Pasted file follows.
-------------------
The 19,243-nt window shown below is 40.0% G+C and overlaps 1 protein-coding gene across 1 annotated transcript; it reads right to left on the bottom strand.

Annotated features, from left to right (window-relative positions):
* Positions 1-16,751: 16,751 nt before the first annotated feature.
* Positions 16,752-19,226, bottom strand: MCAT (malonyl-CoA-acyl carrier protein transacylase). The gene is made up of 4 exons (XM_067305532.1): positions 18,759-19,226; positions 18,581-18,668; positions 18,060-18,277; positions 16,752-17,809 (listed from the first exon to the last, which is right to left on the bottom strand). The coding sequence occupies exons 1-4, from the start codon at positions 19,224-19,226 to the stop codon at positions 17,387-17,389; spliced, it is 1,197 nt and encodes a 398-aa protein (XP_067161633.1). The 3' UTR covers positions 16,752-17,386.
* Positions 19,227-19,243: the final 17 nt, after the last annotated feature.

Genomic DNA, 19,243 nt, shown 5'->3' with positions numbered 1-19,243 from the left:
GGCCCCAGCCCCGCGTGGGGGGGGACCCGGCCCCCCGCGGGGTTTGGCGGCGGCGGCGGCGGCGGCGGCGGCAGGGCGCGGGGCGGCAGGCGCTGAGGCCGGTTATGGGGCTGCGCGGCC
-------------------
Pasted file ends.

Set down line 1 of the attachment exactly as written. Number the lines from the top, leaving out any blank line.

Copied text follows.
The 19,243-nt window shown below is 40.0% G+C and overlaps 1 protein-coding gene across 1 annotated transcript; it reads right to left on the bottom strand.